Germany’s Nürtingen District Court has ruled that Klaus Roth, a senior social worker, must vacate his home of 24 years so that six ‘asylum seekers’ can move in. Roth is now 75 years old and has had three strokes, asthma, diabetes and two intervertebral disc operations. Nevertheless, the Court has ordered him to surrender his six-room apartment by September 30th.
Ironically, during the height of Germany’s 2015 illegal migrant flood, Roth volunteered to aid and welcome ‘refugees,’ approximately 40 of whom have already been resettled in town.
Roth has lived in a six-room state-subsidized apartment of around 150 square meters, which was used to also accommodate his his three children, but now lives in the apartment with his partner. Roth fought the Neckartailfingen community legally in order to remain in his home. The state has unilaterally decided that this apartment is now too big for Roth and his partner, and that it would be better utilized by housing six migrants instead. Roth feared the move due to his failing health and the stress of moving. However, the court ruled:
“To the conviction of the court it is clear that the termination of the tenancy on the part of the defendant is a hardship …, but this does not outweigh the legitimate interests of the landlord”
Watch the following RAIR Foundation USA exclusively *translated interview with Klaus Roth:
The municipality of Neckartailfingen released a statement addressing its controversial decision to fight for Mr. Roth’s eviction:
The local council decided not to implement the accommodation of refugees in Neckartailfingen in a central accommodation but in a decentralized way in rented apartments and community-owned apartments. A total of three landlords in Neckartailfingen have rented 7 apartments for refugees. Unfortunately, we were not offered any other vacant apartments.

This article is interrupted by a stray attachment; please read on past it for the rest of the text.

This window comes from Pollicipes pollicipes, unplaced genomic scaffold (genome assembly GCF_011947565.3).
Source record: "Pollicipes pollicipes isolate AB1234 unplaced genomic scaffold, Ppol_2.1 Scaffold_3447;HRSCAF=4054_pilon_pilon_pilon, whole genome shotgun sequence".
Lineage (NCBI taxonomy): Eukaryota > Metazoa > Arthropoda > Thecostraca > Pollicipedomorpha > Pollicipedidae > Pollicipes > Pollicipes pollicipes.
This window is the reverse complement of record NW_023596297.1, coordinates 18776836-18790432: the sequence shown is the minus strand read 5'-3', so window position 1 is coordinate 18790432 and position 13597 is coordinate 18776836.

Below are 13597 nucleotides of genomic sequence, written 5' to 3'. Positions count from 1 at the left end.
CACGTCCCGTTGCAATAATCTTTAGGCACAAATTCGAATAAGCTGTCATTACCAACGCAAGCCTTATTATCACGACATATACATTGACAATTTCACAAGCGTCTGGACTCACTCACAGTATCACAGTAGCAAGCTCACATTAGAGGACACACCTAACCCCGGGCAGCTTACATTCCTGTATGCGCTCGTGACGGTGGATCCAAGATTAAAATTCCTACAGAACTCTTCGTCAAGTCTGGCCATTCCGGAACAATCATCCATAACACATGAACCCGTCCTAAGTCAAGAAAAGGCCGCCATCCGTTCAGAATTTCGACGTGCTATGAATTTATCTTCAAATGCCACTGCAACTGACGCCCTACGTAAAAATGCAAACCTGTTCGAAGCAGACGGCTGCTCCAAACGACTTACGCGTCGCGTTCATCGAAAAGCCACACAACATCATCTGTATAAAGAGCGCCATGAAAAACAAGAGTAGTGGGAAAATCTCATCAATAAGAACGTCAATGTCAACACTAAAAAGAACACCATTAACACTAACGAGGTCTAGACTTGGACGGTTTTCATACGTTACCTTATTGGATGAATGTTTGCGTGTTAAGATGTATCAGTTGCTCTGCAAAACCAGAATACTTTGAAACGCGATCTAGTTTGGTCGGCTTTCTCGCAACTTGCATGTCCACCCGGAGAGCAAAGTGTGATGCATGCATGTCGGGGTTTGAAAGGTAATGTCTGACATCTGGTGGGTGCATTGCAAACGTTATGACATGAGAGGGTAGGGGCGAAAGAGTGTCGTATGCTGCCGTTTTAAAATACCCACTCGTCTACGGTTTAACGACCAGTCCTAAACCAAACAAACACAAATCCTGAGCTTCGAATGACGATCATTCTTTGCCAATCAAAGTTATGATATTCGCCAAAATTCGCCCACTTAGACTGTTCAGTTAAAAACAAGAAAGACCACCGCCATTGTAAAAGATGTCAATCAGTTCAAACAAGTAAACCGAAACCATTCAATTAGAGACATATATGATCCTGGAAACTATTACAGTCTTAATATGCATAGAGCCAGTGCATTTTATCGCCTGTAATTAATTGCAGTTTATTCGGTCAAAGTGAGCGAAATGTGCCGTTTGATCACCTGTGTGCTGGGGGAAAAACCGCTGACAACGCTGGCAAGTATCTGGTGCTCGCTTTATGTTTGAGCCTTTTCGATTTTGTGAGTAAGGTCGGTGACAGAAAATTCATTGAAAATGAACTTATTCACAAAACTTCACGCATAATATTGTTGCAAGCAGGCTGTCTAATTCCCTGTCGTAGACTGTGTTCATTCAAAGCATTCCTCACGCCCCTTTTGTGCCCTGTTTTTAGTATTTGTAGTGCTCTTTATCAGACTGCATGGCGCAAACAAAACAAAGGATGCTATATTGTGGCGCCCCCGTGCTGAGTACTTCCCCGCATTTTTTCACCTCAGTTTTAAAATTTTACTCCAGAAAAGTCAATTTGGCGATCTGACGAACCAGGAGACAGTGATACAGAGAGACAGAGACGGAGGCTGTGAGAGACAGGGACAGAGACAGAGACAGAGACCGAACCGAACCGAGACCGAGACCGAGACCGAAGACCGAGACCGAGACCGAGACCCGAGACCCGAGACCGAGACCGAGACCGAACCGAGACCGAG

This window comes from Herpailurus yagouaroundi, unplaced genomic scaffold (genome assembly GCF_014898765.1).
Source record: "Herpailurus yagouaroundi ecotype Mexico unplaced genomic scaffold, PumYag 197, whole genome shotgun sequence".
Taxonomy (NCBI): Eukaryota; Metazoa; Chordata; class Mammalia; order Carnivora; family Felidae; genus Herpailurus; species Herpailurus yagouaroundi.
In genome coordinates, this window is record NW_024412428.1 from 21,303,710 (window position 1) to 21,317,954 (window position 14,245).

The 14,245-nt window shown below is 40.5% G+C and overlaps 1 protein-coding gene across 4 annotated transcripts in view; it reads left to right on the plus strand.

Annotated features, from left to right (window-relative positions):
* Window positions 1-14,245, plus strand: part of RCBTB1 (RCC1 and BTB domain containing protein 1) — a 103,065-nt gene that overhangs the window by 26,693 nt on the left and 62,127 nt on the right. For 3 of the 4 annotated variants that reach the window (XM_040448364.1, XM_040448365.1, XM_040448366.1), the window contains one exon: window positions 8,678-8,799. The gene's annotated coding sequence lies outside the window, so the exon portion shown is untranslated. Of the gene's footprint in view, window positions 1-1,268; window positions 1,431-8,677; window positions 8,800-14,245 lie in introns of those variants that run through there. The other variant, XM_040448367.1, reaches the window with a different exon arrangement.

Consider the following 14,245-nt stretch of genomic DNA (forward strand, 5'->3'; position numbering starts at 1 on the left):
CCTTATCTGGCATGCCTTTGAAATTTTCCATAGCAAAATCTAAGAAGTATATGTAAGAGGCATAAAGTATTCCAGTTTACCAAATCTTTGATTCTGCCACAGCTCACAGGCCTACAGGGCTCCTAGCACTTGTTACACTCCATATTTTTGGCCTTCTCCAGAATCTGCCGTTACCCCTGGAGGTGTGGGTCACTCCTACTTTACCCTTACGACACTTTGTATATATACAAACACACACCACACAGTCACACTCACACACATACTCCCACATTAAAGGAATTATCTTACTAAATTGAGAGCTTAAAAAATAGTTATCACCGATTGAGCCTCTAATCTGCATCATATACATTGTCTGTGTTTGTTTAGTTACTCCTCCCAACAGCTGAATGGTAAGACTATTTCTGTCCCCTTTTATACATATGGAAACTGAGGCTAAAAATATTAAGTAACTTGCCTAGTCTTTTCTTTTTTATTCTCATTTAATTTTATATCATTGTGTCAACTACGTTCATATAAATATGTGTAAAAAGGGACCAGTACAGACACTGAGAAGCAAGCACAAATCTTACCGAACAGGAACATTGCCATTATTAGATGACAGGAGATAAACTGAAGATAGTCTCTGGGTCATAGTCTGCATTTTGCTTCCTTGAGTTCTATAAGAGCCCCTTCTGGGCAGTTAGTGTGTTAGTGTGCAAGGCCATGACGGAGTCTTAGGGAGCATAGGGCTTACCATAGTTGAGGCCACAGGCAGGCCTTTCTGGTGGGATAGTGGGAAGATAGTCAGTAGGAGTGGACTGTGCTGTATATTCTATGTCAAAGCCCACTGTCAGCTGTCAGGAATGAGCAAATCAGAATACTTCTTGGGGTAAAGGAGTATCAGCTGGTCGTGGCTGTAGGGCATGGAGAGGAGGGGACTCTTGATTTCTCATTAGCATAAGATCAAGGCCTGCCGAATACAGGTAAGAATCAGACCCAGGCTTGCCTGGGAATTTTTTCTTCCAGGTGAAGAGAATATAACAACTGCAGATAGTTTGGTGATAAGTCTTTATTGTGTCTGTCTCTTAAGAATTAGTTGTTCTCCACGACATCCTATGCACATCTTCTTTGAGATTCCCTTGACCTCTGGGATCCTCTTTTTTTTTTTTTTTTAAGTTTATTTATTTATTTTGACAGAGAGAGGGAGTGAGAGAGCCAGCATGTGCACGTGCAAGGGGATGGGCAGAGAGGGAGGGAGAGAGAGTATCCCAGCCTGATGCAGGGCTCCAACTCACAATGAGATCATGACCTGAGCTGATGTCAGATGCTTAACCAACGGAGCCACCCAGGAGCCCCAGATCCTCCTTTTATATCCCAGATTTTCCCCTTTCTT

Since the municipality of Neckartailfingen is obliged to accommodate additional refugees in 2019 and 2020, the municipal council has decided to terminate the tenancy agreement with Mr. Roth, observing the 9-month notice period, in order to use the 150 square meter apartment for the accommodation of refugees. Alternatively, Mr. Roth was offered a community-owned 78 square meter apartment. We are currently in discussion with Mr. Roth about moving to this apartment, appropriate support when moving, etc.
Roth claims to have made substantial personal improvements with his own resources to the apartment. In addition, he foresees many issues in a potential new apartment as the new space will be too small for his belongings as it will be less than half the current space.
Roth also is uncertain how he will be able to physically accomplish the move after two intervertebral disc operations.
Mayor Gerhard Gertitschke has expressed his dissatisfaction with the solution, but is bound: “We are under pressure and have to take in more refugees. There is no way to say that we are not accommodating them.”
Possible Alternative Solutions?
In fact, there were various solutions. An original solution was to use a gymnasium or a festival hall for accommodation, but the community did not want to use public facilities. There were also calls to private landlords who could offer empty apartments. However, there were no responses.
Back in the early 1990’s, the district court in Göttingen ruled that a municipality could confiscate a tenant’s apartment to accommodate refugees if other options were exhausted. The community’s interest in accommodating refugees outweighed the interests of German citizens.
Klaus Roth and his partner are not the first people in Germany to leave a community apartment because they are supposed to accommodate asylum seekers. Since the refugee rush in late summer 2015, several cases of tenants being forced to leave the country have made headlines. At the end of September 2015, in Eschbach a tenant of 23 years was forced to give up his apartment to accommodate migrants.
This is happening not only in Germany, but also in Sweden, Italy, and other Western European countries as well. In Italy, entire hotels have been seized by the government to house migrants.
*Many thanks to Miss Piggy for the translation
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